New home construction gathers momentum

@CNNMoney January 19, 2012: 9:44 AM ET

NEW YORK (CNNMoney) -- New home construction slowed slightly in December after a strong November showing, but was still much more active than a year earlier.

The Census Bureau reported that housing starts fell to 657,000 on an annual basis, down just 4.1% compared with a strong November. Building permits, which are less affected by weather than starts, came in at a 679,000 annual rate, about the same as a month earlier.

The results lagged industry expectations. A consensus of industry experts from had forecast starts of 673,000 and permits of 680,000.

But the results were considerably better than a year earlier, with permits up 7.8% and starts spiking 24.9%.

"I think it's a decent report," said David Crowe, chief economist for the National Association of Home Builders. "Single family starts were up 4.4% and permits were up 1.8% [compared with a month earlier]. Multi-family, [which fell] adjusted from an unusually high November."

The strong finish to 2011 enabled the industry to surpass 2010 totals in both starts and permits. Builders started 606,900 housing units in 2011, 3.4% more than in 2010. Housing permits came in at 611,900, 1.2% higher than a year earlier.

Only 583,900 homes were actually completed during the year, however, a drop of more than 10% compared with the 651,700 units completed in 2010.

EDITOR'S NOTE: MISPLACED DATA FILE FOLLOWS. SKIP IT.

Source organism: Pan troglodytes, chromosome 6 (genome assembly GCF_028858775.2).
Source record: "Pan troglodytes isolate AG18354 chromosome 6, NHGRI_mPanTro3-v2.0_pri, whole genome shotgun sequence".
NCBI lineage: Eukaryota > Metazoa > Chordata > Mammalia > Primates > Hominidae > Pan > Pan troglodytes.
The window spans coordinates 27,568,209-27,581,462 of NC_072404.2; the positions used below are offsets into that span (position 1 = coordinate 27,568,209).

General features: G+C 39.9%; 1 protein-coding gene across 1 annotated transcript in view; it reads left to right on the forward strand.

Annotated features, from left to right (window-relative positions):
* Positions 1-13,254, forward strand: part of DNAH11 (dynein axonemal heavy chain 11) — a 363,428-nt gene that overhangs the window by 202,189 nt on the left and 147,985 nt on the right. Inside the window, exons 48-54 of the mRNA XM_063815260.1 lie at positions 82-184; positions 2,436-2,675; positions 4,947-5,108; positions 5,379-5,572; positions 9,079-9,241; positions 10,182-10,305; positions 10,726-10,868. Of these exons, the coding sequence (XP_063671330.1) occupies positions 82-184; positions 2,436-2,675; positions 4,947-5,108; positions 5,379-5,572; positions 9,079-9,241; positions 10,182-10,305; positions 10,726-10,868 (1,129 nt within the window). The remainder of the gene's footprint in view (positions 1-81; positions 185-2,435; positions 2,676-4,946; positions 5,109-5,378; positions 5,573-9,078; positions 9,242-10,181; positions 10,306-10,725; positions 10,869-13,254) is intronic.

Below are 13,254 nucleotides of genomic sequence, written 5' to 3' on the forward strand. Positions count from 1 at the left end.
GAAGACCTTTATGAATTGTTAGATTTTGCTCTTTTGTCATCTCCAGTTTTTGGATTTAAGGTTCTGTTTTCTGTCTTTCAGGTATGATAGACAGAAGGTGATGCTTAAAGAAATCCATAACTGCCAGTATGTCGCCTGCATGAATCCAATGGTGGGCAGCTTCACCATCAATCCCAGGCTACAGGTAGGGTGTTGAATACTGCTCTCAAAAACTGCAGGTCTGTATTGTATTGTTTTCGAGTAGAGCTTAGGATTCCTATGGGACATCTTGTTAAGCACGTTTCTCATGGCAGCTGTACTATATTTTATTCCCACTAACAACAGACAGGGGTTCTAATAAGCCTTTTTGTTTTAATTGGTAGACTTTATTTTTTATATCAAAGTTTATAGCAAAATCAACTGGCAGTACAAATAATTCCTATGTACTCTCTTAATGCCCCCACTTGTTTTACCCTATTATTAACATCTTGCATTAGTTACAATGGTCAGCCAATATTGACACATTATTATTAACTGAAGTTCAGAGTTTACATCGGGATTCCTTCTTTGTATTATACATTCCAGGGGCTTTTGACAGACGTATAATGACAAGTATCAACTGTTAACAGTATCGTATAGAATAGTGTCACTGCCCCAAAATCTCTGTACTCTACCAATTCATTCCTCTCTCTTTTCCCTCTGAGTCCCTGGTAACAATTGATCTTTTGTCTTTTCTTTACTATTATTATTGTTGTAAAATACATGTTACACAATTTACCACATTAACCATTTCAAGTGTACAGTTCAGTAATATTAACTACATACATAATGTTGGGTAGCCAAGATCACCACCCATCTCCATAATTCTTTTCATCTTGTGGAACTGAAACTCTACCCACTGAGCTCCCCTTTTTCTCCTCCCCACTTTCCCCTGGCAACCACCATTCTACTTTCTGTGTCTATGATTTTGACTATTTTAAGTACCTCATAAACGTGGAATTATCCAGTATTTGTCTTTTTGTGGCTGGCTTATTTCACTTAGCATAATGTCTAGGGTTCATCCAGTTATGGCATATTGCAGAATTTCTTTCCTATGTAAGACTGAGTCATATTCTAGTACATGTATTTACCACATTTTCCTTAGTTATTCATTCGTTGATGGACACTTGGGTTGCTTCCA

Development might be stronger except for difficulties from tight lending, according to Crowe. "Builders are unable to get financing to acquire properties and develop housing," he said.

There is, however, another limiting factor that will dampen home building for many more months, according to Mike Larson, a housing industry analyst for Weiss Research.

"Builders know they're competing with foreclosures, which are being parceled out to the housing market very slowly by the lenders," he said. "That's why we won't see a robust recovery anytime soon."

The trend is in the right direction though, with economic indicators such as initial jobless claims, which are at a four-year low, and consumer confidence, which jumped in both November and December, pointing in the right direction.

"We expect a better 2012, based on an economy that will continue to improve," Crowe said. To top of page

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